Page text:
Senator Cardin said: “When I learned of Master Sergeant Edmonds’ valiant actions that saved Jewish-American prisoners of war in Germany, I was reminded of the Talmud’s teaching that, ‘whoever saves a life, it is considered as if he saved an entire world.’ At a dark time in humanity’s history, Master Sergeant Edmonds was a bright light and did what his heart told him was the right thing to do. There are families alive today who can be thankful that their very existence is due in no small part to Roddie’s service and sacrifice. I’m pleased to join my colleagues in an effort to have Congress honor this proud son of Tennessee.”
Senator Kaine said: “Master Sergeant Edmonds was a true American hero and the embodiment of everything our nation was fighting for against the Nazis in World War II. In the face of death, his enormous courage and will to stand up for humanity saved the lives of hundreds of Jewish-American soldiers. I’m proud and humbled to support this bipartisan effort to award him the Congressional Gold Medal.”
Full text of the legislation, which includes details on Master Sergeant Edmonds’ heroic actions, follows and is available online here.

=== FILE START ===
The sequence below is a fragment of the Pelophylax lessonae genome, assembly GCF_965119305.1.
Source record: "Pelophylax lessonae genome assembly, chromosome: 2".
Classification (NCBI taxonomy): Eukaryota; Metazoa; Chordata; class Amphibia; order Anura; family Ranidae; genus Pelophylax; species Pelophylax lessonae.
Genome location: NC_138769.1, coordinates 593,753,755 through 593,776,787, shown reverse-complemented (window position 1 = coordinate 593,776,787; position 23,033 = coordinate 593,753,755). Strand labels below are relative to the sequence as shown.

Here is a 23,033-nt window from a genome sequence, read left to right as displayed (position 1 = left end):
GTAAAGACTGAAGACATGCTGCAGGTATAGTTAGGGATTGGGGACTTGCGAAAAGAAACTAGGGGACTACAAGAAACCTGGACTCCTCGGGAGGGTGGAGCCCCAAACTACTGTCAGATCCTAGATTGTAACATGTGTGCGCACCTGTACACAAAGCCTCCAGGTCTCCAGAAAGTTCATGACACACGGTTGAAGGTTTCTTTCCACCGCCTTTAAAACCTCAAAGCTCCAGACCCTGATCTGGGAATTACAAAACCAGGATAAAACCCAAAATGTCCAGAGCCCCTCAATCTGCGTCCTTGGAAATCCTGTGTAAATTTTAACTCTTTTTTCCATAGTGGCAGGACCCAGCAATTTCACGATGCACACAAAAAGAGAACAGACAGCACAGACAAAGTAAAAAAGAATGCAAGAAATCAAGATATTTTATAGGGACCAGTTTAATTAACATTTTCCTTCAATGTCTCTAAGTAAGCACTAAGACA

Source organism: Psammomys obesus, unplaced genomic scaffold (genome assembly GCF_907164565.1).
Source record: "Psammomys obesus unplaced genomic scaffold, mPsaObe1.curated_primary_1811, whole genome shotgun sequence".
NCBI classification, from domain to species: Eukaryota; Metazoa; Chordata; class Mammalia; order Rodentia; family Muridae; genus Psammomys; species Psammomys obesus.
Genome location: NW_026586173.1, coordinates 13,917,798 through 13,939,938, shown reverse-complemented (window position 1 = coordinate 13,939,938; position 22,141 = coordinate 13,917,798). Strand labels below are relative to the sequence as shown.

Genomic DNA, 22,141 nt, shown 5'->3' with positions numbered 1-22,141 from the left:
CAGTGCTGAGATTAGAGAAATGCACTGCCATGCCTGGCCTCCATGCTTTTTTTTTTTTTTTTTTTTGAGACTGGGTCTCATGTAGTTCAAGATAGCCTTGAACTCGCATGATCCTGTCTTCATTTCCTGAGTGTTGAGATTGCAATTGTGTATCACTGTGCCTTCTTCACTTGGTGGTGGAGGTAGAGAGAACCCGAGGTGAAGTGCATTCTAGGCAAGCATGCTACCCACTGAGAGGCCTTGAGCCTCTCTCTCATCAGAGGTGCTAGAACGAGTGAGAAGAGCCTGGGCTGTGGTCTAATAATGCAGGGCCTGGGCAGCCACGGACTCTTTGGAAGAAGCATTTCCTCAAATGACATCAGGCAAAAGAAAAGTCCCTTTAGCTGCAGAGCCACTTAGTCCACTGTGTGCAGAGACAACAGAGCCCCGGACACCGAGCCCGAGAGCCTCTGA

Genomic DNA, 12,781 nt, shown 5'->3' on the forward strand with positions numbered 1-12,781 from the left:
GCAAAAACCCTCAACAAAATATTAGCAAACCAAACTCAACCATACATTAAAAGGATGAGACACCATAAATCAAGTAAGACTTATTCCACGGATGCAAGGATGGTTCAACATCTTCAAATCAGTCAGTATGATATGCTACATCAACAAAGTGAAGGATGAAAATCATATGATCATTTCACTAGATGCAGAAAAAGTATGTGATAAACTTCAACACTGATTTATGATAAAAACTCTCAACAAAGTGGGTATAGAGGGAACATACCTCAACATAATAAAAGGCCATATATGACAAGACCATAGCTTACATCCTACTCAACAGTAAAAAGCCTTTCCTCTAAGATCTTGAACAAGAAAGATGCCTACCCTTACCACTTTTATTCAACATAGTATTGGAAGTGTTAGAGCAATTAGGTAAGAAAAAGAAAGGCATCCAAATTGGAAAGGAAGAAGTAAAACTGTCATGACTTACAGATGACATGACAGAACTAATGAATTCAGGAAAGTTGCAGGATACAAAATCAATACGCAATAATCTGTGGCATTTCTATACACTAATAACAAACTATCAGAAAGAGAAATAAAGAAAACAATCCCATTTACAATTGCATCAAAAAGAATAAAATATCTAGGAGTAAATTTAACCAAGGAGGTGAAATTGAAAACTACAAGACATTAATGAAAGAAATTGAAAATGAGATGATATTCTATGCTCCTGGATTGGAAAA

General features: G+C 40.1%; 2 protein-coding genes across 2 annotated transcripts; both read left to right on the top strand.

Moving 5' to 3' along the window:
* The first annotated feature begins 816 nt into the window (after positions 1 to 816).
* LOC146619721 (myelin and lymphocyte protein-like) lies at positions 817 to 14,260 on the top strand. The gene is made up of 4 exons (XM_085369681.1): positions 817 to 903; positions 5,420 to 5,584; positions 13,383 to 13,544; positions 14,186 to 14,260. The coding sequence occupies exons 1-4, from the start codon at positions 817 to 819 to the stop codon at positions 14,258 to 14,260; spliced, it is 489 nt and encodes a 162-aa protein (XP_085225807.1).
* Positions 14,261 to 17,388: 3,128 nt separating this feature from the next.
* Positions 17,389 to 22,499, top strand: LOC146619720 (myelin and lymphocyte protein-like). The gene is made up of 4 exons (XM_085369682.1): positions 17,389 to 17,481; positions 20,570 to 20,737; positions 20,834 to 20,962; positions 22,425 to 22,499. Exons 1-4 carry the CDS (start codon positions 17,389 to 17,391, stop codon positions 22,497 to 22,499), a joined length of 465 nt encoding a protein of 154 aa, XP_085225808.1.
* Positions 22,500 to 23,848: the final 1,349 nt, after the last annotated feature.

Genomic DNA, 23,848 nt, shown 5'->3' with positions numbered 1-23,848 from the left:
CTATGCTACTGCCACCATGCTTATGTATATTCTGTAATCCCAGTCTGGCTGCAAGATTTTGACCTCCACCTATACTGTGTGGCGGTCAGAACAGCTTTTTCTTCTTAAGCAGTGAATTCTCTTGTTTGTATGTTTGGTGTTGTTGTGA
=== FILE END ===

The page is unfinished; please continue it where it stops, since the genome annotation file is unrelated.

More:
To award a Congressional Gold Medal to Master Sergeant Rodrick “Roddie” Edmonds in recognition of his heroic actions during World War II.
Be it enacted by the Senate and House of Representatives of the United States of America in Congress assembled,
SECTION 1. SHORT TITLE.
This Act may be cited as the “Master Sergeant Roddie Edmonds Congressional Gold Medal Act”.
SEC. 2. FINDINGS.
Congress finds the following:
(1) Rodrick W. Edmonds (in this Act referred to as “Roddie Edmonds” or “Edmonds”) was born in 1919 in South Knoxville, Tennessee, and graduated from Knoxville High School in 1938.